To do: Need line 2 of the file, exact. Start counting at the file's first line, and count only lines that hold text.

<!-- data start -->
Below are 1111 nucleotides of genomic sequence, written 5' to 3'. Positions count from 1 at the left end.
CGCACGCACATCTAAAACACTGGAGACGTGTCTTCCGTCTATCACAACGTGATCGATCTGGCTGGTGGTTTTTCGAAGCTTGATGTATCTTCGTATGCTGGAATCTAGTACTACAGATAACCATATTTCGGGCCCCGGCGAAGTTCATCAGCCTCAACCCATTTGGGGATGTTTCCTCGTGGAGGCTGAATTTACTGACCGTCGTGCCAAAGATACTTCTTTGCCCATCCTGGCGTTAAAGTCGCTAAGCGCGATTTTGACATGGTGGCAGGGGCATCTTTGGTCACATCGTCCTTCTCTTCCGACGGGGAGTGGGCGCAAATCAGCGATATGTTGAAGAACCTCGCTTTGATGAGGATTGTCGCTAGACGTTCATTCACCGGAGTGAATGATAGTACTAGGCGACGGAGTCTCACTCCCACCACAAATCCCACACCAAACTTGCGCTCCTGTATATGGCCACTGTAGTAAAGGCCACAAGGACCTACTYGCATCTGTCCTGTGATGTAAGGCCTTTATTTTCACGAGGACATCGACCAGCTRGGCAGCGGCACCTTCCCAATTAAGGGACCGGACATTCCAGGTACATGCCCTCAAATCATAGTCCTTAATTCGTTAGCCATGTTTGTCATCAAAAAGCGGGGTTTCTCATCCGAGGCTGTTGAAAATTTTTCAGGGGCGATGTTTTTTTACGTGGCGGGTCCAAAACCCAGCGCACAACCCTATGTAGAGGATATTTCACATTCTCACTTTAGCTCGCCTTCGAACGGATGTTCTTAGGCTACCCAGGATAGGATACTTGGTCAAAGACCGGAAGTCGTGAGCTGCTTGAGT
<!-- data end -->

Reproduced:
CGCACGCACATCTAAAACACTGGAGACGTGTCTTCCGTCTATCACAACGTGATCGATCTGGCTGGTGGTTTTTCGAAGCTTGATGTATCTTCGTATGCTGGAATCTAGTACTACAGATAACCATATTTCGGGCCCCGGCGAAGTTCATCAGCCTCAACCCATTTGGGGATGTTTCCTCGTGGAGGCTGAATTTACTGACCGTCGTGCCAAAGATACTTCTTTGCCCATCCTGGCGTTAAAGTCGCTAAGCGCGATTTTGACATGGTGGCAGGGGCATCTTTGGTCACATCGTCCTTCTCTTCCGACGGGGAGTGGGCGCAAATCAGCGATATGTTGAAGAACCTCGCTTTGATGAGGATTGTCGCTAGACGTTCATTCACCGGAGTGAATGATAGTACTAGGCGACGGAGTCTCACTCCCACCACAAATCCCACACCAAACTTGCGCTCCTGTATATGGCCACTGTAGTAAAGGCCACAAGGACCTACTYGCATCTGTCCTGTGATGTAAGGCCTTTATTTTCACGAGGACATCGACCAGCTRGGCAGCGGCACCTTCCCAATTAAGGGACCGGACATTCCAGGTACATGCCCTCAAATCATAGTCCTTAATTCGTTAGCCATGTTTGTCATCAAAAAGCGGGGTTTCTCATCCGAGGCTGTTGAAAATTTTTCAGGGGCGATGTTTTTTTACGTGGCGGGTCCAAAACCCAGCGCACAACCCTATGTAGAGGATATTTCACATTCTCACTTTAGCTCGCCTTCGAACGGATGTTCTTAGGCTACCCAGGATAGGATACTTGGTCAAAGACCGGAAGTCGTGAGCTGCTTGAGT